The Tyler School of Art and Architecture has launched a unique arts management track within its MA in Art History degree program, which engages timely and fresh perspectives framed by Tyler’s values of equity, inclusivity, access, public engagement, and exploration.
Art and society form a juncture where the frictions, aspirations, contradictions, pain, and passions attached to democracy converge. Now more than ever, there is a need — and call — for leaders equipped with a deep understanding of the evolving civic role of cultural institutions, and the aesthetic and ethical dimensions of connecting art and audiences.
Tyler’s arts management track is designed to address this need by supporting the development of skills and imagination that comprise modern leadership. Rather than provide job training that silos, Tyler empowers students to navigate the diverse and evolving landscape, equipping them to pursue a wide range of career paths.
“The economic and political dynamics shaping the current cultural moment are challenging the field to reexamine its history, practices, foundational assumptions, and the ways in which organizational leadership is expressed,” said Linda Earle, professor and graduate director of the MA in Art History/Arts Management Track.
“COVID-related economic and programmatic disruption and calls for justice are also shaping discourse on institutional ethics, cultural equity, access and public service,” Earle continued. “These ideas frame our core classes and provide context for the development of skills and problem solving within the study of practice and policy.”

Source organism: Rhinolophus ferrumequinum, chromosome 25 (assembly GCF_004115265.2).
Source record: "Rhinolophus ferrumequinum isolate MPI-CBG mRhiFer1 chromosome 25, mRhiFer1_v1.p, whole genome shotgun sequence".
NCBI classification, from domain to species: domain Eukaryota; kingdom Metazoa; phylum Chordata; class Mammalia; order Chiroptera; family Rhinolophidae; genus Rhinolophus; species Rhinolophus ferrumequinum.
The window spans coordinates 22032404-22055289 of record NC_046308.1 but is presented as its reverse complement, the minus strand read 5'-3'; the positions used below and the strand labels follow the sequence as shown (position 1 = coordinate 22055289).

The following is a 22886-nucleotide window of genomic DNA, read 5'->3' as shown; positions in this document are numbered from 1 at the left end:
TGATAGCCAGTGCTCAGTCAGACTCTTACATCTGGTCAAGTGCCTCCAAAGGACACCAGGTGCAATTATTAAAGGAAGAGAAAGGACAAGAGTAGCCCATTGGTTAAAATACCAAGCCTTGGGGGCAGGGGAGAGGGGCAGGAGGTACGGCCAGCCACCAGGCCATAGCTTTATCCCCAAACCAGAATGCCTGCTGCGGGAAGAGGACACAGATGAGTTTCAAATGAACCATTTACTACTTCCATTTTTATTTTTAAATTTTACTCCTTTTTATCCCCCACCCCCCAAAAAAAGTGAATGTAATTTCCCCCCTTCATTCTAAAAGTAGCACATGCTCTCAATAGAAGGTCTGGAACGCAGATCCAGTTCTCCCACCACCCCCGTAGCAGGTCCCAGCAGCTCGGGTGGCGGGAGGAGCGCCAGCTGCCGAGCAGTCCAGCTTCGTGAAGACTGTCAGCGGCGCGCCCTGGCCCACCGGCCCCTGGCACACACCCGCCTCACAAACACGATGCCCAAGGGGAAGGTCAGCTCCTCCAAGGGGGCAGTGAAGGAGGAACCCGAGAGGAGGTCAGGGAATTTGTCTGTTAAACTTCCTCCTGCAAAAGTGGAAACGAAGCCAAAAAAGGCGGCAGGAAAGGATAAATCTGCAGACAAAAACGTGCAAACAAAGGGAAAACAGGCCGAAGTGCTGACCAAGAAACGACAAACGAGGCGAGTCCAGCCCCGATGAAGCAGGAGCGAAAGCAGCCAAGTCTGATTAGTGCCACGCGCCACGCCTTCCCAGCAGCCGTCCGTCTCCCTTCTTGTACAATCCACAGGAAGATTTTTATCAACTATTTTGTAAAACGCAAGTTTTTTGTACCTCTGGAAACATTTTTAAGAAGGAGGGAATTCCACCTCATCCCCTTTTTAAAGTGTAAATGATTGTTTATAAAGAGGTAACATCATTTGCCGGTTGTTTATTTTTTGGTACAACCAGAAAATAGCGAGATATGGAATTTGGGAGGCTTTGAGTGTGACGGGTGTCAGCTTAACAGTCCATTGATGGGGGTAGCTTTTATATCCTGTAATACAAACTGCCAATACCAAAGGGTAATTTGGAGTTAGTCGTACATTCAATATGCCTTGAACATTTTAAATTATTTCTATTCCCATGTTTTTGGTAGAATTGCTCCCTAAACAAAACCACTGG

Positioned within an acclaimed art and architecture school, the arts management track in art history collaborates with Tyler’s programs in Architecture, Community Development, and Community Arts Practices, as well as art disciplines where students and faculty are committed to social change and solving real-life problems through their creative practices. As part of Temple, Tyler students have access to the academic resources of a large, public research university.
Located in Philadelphia, home to a diverse and resilient creative community and a renowned arts and culture scene with vital public programs, Tyler utilizes the city as a living laboratory. Students apply their skills and serve in museums, community-based organizations, the commercial art world, and philanthropic positions, among others.
“We want to actively engage students in our vision of making Tyler a resource in Philadelphia for fresh thinking about ethical, inclusive practices and innovation models of cultural policy management and community building,” said Earle.
Questions? Email Tyler’s Art History Department at firstname.lastname@example.org.
Learn more and apply now at tyler.temple.edu/graduate-admissions.
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Author: Tyler School of Art and Architecture